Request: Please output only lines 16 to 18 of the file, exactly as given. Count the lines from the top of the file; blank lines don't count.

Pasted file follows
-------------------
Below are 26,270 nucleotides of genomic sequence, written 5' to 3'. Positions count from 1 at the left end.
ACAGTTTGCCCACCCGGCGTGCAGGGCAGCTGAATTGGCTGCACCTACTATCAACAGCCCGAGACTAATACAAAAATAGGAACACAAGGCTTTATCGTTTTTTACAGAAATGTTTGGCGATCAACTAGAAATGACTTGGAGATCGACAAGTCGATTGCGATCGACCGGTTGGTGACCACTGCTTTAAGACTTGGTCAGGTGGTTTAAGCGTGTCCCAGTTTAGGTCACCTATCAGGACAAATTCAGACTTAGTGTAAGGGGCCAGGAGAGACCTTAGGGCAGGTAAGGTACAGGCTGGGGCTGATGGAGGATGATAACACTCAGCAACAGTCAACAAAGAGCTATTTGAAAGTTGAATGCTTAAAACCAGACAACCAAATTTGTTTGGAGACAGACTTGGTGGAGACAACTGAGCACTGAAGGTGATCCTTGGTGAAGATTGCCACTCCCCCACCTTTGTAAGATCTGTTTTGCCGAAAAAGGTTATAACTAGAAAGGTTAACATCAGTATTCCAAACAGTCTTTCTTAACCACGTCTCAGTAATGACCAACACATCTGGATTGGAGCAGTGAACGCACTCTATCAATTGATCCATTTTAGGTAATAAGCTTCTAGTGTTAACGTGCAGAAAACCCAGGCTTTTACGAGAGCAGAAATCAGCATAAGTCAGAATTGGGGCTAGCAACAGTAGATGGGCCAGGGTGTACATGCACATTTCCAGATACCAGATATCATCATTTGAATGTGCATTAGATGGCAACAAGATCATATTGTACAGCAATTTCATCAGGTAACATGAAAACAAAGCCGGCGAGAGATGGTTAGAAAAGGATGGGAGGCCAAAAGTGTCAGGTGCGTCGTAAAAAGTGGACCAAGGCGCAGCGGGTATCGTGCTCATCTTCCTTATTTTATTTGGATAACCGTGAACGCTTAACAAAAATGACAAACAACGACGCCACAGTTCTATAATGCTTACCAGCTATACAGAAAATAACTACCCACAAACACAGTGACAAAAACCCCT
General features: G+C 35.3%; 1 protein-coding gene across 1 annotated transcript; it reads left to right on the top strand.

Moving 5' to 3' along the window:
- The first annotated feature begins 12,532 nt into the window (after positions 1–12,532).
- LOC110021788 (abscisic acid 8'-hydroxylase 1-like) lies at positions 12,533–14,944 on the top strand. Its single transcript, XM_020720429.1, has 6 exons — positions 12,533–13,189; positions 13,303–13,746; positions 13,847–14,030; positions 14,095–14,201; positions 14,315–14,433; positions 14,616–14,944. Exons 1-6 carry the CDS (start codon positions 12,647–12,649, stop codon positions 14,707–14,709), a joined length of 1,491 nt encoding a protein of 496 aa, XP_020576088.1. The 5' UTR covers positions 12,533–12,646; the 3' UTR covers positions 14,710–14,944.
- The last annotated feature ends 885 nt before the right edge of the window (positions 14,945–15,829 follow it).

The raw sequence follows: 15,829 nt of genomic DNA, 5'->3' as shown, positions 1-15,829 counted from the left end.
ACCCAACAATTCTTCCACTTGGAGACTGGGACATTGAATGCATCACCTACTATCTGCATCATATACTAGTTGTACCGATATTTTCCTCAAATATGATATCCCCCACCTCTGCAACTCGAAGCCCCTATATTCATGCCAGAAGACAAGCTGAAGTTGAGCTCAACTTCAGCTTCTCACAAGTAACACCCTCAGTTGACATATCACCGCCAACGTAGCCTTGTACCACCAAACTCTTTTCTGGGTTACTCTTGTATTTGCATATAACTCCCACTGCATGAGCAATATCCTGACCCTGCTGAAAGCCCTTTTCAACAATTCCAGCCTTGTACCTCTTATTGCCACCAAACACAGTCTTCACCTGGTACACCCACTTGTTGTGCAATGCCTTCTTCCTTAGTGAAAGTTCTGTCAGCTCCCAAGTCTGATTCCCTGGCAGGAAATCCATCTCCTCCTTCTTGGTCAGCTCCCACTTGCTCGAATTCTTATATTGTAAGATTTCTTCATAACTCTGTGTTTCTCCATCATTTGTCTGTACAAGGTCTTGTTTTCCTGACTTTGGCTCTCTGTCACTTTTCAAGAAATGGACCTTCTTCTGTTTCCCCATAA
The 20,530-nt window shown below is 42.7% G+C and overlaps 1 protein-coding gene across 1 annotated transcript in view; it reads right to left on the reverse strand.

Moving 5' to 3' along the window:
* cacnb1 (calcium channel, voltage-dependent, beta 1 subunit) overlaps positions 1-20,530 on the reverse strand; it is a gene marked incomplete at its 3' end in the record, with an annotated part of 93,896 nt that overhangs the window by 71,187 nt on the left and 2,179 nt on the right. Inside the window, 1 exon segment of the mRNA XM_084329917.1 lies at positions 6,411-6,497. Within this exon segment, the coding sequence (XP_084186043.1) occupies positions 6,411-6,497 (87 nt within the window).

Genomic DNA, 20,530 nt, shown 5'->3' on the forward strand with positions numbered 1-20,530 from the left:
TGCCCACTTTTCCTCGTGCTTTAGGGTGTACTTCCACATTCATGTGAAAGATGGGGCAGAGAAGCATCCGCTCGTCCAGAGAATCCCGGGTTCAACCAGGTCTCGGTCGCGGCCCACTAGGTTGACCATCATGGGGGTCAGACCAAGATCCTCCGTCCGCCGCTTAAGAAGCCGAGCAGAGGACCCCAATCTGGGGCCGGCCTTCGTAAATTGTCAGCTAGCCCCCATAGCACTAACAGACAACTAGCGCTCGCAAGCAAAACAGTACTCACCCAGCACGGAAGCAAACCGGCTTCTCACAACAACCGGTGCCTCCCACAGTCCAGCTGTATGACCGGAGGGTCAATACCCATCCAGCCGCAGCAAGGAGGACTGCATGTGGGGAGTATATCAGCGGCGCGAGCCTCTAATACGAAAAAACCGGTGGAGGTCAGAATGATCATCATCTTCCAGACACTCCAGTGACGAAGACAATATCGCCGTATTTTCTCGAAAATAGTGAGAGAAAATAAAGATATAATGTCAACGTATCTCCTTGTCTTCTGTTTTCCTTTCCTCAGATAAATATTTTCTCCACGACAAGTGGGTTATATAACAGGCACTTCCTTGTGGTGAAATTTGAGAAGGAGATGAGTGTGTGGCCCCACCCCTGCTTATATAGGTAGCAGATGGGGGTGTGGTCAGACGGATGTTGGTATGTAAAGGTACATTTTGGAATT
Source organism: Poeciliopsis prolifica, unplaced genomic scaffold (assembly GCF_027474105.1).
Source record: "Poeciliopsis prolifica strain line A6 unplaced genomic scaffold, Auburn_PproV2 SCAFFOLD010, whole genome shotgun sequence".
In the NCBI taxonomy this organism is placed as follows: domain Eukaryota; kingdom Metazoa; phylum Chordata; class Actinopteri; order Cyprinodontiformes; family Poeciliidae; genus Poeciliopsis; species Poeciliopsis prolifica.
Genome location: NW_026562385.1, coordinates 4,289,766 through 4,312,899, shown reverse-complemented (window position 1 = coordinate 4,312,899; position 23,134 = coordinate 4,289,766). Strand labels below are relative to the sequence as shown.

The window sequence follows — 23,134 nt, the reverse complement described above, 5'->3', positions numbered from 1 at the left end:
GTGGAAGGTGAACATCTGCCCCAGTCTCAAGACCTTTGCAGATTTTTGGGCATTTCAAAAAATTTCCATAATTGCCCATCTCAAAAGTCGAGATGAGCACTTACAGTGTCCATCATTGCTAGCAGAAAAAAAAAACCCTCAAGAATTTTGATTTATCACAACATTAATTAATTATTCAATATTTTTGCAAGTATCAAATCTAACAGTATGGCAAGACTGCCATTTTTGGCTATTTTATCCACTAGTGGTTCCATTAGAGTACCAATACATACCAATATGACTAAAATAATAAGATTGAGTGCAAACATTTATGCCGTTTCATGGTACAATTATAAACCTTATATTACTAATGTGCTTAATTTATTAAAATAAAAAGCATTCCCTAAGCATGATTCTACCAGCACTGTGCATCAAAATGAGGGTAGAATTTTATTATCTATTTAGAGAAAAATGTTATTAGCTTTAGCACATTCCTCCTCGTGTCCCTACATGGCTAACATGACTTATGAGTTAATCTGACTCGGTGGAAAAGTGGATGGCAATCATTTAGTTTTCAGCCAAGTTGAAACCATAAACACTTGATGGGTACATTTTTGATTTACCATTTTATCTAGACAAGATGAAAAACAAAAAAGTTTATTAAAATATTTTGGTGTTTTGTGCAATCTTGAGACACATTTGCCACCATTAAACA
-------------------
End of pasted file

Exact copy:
Source record: "Poeciliopsis prolifica strain line A6 unplaced genomic scaffold, Auburn_PproV2 SCAFFOLD010, whole genome shotgun sequence".
In the NCBI taxonomy this organism is placed as follows: domain Eukaryota; kingdom Metazoa; phylum Chordata; class Actinopteri; order Cyprinodontiformes; family Poeciliidae; genus Poeciliopsis; species Poeciliopsis prolifica.
Genome location: NW_026562385.1, coordinates 4,289,766 through 4,312,899, shown reverse-complemented (window position 1 = coordinate 4,312,899; position 23,134 = coordinate 4,289,766). Strand labels below are relative to the sequence as shown.